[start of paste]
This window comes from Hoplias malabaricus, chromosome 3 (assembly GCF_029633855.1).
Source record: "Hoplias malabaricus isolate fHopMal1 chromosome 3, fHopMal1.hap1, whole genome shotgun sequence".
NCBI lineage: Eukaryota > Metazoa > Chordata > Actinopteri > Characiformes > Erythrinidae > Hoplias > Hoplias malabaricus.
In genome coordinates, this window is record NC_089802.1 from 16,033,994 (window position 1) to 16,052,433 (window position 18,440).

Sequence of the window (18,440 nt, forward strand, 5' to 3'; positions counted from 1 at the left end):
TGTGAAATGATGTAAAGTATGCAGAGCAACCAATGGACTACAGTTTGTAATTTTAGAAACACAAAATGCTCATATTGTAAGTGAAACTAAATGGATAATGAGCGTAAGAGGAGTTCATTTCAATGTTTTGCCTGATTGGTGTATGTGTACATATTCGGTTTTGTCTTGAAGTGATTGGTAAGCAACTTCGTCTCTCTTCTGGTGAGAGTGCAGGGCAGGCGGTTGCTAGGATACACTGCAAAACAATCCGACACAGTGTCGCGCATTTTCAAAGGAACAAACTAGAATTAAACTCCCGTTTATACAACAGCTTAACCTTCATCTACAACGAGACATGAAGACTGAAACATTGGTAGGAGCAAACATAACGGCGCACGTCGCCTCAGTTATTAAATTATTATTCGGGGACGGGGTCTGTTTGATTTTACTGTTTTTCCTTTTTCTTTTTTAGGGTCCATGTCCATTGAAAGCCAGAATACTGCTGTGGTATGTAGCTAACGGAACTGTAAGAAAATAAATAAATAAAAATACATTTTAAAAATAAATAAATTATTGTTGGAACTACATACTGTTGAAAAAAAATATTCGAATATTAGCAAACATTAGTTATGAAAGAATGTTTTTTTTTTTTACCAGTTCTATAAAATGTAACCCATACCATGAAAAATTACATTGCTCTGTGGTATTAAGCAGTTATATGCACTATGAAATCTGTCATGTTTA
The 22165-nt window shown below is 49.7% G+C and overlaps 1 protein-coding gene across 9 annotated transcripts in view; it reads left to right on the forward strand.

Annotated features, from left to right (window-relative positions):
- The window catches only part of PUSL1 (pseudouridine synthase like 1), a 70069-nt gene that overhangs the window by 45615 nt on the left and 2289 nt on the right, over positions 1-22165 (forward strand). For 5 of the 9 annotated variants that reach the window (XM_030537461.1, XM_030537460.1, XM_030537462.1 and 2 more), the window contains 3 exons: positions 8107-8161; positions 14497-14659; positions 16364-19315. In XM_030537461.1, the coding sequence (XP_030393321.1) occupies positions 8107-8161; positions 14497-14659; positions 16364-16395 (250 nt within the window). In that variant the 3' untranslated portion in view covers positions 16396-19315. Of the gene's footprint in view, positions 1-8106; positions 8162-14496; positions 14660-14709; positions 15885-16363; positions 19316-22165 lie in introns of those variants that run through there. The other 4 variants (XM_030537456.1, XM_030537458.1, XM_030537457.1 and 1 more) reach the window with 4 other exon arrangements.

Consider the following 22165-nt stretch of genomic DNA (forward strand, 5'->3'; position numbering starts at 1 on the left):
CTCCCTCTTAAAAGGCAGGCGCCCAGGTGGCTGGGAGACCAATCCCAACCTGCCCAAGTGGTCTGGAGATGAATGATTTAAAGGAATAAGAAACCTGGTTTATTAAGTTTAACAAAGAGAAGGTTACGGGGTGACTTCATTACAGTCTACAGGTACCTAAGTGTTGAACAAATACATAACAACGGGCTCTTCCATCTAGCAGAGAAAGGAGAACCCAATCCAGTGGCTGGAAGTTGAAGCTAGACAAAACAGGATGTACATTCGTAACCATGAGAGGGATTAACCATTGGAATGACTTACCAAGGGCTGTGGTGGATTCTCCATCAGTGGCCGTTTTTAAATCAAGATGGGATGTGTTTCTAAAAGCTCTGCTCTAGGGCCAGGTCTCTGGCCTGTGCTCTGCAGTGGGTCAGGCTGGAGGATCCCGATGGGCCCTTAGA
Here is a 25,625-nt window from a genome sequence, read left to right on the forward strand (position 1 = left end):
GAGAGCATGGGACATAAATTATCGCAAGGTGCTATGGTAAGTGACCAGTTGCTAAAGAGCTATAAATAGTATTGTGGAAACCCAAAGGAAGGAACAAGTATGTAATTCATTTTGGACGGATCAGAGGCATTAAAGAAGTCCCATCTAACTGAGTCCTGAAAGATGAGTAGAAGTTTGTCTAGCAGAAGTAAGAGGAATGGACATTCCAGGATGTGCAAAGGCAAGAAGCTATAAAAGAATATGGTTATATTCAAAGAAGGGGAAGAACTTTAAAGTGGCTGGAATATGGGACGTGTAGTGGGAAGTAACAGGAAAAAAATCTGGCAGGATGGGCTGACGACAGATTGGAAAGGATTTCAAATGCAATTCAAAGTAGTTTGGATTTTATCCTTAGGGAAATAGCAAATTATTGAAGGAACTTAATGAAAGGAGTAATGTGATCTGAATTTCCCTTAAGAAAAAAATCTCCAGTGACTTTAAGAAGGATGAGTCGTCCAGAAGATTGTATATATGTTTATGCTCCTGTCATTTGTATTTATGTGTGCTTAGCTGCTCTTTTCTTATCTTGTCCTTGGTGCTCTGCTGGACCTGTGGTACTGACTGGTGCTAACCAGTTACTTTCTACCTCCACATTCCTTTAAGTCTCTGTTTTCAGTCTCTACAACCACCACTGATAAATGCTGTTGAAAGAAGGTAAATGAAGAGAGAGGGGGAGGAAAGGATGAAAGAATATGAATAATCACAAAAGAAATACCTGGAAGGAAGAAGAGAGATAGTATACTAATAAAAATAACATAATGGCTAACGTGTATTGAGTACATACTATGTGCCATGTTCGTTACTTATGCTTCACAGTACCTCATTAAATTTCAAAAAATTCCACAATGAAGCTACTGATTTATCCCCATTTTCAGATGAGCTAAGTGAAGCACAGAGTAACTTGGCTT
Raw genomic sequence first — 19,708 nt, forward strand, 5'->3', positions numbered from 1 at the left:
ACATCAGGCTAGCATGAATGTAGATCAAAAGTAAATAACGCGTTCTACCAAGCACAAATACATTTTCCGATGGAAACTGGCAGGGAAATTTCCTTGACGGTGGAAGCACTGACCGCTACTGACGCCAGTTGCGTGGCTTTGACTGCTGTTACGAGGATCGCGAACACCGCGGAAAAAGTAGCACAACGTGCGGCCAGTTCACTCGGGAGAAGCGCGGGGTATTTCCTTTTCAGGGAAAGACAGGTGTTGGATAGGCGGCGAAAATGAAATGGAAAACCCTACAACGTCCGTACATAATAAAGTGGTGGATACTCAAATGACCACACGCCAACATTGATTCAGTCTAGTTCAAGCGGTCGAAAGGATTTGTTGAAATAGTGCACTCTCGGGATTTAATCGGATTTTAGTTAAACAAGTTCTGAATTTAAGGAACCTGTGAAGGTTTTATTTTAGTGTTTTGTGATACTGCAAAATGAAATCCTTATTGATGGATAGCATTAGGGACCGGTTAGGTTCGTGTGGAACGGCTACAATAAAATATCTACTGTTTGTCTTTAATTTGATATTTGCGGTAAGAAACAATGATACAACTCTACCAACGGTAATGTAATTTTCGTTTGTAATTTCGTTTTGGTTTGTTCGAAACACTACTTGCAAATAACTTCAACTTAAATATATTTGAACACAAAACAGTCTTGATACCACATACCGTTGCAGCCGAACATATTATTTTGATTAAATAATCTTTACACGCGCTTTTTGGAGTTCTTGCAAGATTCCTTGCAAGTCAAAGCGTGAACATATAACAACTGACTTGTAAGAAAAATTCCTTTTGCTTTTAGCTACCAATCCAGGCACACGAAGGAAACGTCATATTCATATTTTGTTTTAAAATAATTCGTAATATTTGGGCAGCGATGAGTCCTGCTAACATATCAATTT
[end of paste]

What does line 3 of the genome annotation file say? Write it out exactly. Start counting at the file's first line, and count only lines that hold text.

NCBI lineage: Eukaryota > Metazoa > Chordata > Actinopteri > Characiformes > Erythrinidae > Hoplias > Hoplias malabaricus.